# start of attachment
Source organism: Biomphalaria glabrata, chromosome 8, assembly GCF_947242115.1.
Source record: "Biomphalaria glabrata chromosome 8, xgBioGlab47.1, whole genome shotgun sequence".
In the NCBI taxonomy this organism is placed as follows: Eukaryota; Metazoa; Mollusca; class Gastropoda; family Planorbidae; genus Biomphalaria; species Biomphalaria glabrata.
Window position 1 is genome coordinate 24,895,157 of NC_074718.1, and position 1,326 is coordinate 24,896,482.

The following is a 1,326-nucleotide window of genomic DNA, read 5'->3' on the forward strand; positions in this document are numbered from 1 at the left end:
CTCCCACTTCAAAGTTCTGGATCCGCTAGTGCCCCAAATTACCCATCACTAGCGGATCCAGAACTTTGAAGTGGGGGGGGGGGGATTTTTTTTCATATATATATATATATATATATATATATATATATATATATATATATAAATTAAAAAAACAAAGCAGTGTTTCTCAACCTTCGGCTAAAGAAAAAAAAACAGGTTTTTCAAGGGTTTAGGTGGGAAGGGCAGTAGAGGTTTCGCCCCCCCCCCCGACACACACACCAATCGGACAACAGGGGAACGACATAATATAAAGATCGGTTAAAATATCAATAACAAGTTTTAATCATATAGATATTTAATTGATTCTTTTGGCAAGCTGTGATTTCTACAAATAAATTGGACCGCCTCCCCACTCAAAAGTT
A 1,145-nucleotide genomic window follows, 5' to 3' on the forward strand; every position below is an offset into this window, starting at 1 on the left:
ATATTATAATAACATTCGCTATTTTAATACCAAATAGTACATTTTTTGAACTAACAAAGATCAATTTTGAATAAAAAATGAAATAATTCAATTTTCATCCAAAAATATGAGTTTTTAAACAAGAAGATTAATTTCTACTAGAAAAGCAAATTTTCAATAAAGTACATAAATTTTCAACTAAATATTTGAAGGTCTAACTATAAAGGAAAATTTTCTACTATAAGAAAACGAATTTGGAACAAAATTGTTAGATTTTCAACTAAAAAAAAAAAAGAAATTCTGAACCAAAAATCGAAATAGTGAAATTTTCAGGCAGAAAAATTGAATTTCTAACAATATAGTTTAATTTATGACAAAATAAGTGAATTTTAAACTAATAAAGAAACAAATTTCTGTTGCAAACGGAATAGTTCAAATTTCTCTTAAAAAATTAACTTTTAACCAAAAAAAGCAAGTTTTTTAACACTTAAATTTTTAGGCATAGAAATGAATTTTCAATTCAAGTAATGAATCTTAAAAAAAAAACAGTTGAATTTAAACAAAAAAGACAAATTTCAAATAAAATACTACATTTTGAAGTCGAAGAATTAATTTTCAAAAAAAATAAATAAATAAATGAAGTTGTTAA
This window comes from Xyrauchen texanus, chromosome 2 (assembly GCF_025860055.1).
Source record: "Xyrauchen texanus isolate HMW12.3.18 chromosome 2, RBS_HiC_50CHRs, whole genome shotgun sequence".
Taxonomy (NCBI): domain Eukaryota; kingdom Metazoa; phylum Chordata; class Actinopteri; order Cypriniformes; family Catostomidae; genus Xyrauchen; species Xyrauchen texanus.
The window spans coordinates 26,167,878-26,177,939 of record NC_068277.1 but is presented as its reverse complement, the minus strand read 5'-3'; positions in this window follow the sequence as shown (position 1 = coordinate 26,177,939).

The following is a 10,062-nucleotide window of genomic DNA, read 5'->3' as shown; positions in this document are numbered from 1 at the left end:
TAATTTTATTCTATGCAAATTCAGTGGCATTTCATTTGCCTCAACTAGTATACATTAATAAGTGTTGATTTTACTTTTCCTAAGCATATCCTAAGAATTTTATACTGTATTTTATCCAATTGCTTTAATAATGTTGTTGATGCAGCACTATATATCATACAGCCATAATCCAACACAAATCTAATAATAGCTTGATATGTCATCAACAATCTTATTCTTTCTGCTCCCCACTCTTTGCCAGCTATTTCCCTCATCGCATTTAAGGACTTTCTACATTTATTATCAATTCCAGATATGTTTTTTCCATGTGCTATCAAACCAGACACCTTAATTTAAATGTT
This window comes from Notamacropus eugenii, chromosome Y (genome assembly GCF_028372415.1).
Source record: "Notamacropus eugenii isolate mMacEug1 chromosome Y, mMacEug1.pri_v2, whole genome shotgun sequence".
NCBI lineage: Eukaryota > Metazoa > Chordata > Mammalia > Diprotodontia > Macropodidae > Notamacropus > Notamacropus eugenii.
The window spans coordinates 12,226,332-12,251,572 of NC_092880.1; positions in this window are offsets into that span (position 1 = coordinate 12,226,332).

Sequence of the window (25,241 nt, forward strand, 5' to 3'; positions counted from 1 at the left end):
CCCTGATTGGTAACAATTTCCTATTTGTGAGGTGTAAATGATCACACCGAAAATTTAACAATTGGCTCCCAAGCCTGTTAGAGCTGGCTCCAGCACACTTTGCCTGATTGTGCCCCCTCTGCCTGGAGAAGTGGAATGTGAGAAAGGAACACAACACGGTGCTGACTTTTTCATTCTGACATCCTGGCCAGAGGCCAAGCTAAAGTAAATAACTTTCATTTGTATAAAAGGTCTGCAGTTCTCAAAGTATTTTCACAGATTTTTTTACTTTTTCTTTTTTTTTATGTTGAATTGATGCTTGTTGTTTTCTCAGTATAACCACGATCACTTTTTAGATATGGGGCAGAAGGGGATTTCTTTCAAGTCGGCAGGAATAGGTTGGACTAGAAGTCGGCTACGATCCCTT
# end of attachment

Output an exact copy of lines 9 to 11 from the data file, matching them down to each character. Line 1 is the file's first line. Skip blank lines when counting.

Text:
This window comes from Xyrauchen texanus, chromosome 2 (assembly GCF_025860055.1).
Source record: "Xyrauchen texanus isolate HMW12.3.18 chromosome 2, RBS_HiC_50CHRs, whole genome shotgun sequence".
Taxonomy (NCBI): domain Eukaryota; kingdom Metazoa; phylum Chordata; class Actinopteri; order Cypriniformes; family Catostomidae; genus Xyrauchen; species Xyrauchen texanus.